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Forgetting the Conflict

It sometimes seems that it is harder to move past some conflicts by forgetting the parts that had the greatest impact. Why some things linger is, at times, somewhat of a mystery, but one that is worthy of solving in order to increase our resilience and ability to let go of ongoing angst that is likely to emerge again in future conflicts.

The areas that stick with us and that remain unreconciled vary among us and may include words said, tone used, attitude demonstrated, actions taken, insults and accusations made, name-calling and so on. A history of repeated interactions of the same nature that might be considered in the mix can have an even larger impact as the repeated offenses grow and get added to the heavier baggage we then carry around.

There is no necessity to forget all things we experience in our conflicts. After all, they help build knowledge and wisdom about what we will and will not tolerate and also, the extent to which others honour our differences – using good faith and not bad will. However, continually feeling negativity about the other persons in our disputes – and ourselves in relation to them – can contribute to a number of destructive side effects such as reduced confidence, self-esteem, and belief in ourselves and our views, to name a few downsides.

This week’s Conflict Mastery Quest(ions) blog invites you to reflect on something you are not forgetting about a dispute.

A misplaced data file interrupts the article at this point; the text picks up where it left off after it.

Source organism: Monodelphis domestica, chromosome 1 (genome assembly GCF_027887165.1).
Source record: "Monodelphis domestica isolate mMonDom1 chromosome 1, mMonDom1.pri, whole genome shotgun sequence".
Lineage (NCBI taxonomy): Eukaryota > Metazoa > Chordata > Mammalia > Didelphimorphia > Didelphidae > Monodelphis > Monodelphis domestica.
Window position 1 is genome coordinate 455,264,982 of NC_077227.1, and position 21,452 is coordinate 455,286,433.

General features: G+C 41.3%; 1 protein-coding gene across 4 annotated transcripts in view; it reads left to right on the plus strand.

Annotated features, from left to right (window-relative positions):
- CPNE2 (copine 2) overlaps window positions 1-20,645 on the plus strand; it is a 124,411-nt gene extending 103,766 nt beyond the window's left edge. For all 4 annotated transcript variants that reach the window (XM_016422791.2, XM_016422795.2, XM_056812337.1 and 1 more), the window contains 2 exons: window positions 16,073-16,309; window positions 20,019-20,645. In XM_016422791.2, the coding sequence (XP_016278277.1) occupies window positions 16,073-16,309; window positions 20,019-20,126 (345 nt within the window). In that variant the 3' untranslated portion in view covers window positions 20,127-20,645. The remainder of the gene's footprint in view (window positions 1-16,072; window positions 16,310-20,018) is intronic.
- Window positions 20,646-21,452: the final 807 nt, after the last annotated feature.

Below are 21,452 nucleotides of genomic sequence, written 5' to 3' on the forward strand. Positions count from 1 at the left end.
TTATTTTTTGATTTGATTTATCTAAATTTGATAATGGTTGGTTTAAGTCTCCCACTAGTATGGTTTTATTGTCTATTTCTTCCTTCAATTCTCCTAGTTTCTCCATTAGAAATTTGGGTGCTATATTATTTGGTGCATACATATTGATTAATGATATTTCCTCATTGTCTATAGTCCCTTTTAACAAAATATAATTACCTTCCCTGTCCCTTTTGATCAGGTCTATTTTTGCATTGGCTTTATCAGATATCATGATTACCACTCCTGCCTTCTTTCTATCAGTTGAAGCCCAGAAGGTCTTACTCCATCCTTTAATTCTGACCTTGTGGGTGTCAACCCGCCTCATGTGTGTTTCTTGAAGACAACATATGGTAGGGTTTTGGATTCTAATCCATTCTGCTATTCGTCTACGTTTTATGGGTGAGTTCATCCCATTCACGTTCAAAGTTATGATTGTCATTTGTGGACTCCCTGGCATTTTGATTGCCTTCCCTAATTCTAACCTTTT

• What was the dispute about?
  • What specifically are you not forgetting?
  • What more specifically is it about that/those things (your answer to the previous question) that you are not forgetting?
  • Why do you want to forget it/them, if you do?
  • If you don’t want to forget it/them, why is that?
  • What lesson(s) did you learn from this dispute that are worth holding onto?
  • What would happen if you forgot the thing(s) that you have referred to?
  • What do you gain from not forgetting? What do you lose?
  • What might be staying with the other person about you that she or he is not forgetting?
  • On a scale of 1-10, how much do you want to let go of the things staying with you (10 is very much, 1 is not at all)? What informs your answer here?
  • What else occurs to you as you consider these questions?
  • What insights do you have?

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